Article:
While it’s difficult to leave politics at the door when talking about tariffs and the trade fight with China, I want to step away from the emphasis on Washington and toward an economic discussion of this critical issue. To do this, I want to dissect and discuss the recent insight into the current tariffs from the director of the National Economic Council, Larry Kudlow.
A few weeks ago, CNBC’s Jim Cramer interviewed Kudlow and asked him about the trade squabble. Kudlow was the chief economist for Bear Stearns from 1987-1994, and served as associate director for economics and planning in the Office of Management and Budget under President Ronald Reagan. But he’s probably best-known for hosting several shows on CNBC. In his talk with Cramer, Kudlow had some very wise things to say about where we are now and where we want to be.
Kudlow started by saying, “I’m not a big fan of tariffs … I don’t like blanket tariffs.” Still, Kudlow added, he has been a longtime critic of China, and he believes the president is doing what needs be done and should have been done long ago.
Georgia farmers ship nearly 20% of pecans to China
Kudlow believes that our world trading system is broken and that the World Trade Organization (WTO) is ineffective at resolving trade disputes. He also thinks that the biggest contributor to the current dismal state of things is China, as trade relations have particularly declined since that country came onto the WTO scene in 2000.
Incredibly, the WTO still considers China to be an underdeveloped, third-world country. This in spite of the fact that China has the second-largest economy on the globe, clocking in at a tremendous $12 trillion. What’s more, if we consider the GDP at Purchasing Power Parity (GDP PPP) (another way of looking at GDP that considers the spending power of their currency), China has the largest economy.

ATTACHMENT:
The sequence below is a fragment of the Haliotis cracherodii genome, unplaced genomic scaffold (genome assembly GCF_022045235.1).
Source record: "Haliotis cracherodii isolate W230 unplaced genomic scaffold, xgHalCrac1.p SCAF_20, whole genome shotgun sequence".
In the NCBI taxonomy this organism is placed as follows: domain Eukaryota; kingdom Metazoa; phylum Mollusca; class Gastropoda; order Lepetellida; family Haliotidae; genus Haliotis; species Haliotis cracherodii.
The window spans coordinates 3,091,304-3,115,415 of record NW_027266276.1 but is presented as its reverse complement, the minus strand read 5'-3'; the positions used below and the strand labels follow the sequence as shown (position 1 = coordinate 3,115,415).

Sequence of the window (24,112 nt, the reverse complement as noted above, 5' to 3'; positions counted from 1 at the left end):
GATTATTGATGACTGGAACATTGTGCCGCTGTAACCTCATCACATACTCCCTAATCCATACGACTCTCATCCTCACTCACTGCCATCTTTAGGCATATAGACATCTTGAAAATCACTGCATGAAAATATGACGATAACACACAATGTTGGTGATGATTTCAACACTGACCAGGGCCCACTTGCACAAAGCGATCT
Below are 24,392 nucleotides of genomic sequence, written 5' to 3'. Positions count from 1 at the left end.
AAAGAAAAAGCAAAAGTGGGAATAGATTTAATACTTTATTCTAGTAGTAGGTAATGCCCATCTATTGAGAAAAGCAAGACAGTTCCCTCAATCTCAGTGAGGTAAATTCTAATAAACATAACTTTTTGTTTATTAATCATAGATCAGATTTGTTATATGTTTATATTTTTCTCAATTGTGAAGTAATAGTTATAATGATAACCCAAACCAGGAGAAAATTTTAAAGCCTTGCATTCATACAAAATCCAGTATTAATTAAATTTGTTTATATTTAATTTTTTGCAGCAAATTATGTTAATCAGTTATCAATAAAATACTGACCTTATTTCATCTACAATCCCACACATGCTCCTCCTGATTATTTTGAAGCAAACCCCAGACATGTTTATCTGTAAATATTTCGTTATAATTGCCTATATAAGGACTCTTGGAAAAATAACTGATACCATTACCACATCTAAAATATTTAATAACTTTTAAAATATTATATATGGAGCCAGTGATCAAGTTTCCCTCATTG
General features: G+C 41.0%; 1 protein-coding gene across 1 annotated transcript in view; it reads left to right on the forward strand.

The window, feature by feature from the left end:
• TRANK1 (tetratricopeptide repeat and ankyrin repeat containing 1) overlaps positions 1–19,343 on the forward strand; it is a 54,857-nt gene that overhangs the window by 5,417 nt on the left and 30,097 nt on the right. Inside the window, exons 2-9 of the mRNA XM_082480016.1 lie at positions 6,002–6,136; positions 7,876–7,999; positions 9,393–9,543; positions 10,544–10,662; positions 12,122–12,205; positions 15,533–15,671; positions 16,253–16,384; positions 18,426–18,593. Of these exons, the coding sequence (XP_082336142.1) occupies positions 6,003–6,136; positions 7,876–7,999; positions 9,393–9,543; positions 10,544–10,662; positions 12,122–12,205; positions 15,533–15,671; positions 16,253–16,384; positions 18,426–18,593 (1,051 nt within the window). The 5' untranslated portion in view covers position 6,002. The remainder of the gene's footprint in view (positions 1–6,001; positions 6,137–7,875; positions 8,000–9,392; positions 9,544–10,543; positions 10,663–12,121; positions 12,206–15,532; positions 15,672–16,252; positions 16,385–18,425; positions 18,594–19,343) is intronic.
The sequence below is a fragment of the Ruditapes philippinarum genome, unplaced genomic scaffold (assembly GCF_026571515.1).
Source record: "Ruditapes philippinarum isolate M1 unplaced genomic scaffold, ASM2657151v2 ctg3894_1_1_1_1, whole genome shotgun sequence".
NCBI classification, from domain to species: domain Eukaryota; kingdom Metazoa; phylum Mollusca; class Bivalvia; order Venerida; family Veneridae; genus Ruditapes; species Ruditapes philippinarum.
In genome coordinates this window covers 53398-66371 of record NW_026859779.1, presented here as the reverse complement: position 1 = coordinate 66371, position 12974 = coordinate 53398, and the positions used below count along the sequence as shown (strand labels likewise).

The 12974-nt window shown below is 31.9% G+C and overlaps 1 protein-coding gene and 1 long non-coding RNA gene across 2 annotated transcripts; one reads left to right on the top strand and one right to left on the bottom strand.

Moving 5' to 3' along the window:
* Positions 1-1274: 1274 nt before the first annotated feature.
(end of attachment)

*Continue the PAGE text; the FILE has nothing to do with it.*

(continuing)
So, despite its size and dominance, China has been using this WTO designation as an excuse to impose its own high tariffs and other trade barriers.
According to Kudlow, China also continues to steal U.S. intellectual property (IP). China has policies that require the forced transfer of technology, meaning that when American companies set up a partnership or joint venture with a Chinese company to sell their goods in China, a technology transfer typically makes it into the bargain. This practice prevents an American company from fully owning (and protecting) the IP it brought to the deal.
Say, for example, that you open a firm in a Chinese province on a joint-venture basis, which is the vast majority of how these new businesses are formed. You now own 49 percent, and the Chinese government owns 51 percent. Next, local party leaders require that you detail all of your business plans and blueprints. Their experts then have the opportunity to review all of the material — including the new technology pieces.
This is a real problem. And “The problem is getting worse,” says Kudlow. Remember, China doesn’t really have an open-door economy; it is still largely controlled by the Chinese government. The U.S., on the other hand, is the lowest tariff country in the world — our doors are wide open. While our average tariff comes in at around 2.5 percent, Chinese tariffs average 14 percent.
So, the only way to mitigate and extinguish a problem that rises this high through China’s ranks is to involve our government and policies. And both experts and politicians, including our president, believe the solution lies in lower barriers — whether they be tariffs or other political obstacles — to doing business in China.
Most of the U.S. is also on board. According to a recent Gallup poll, 62 percent of Americans believe China’s trade policies with the U.S. are unfair, which suggests the public supports the concept of attempting to change China’s policies.
If China’s leaders were to slacken the reins and make their country more open for trade, America could benefit handsomely. Because we are the most competitive economy in the world, we could have a proverbial economic field day and our GDP could expand even more.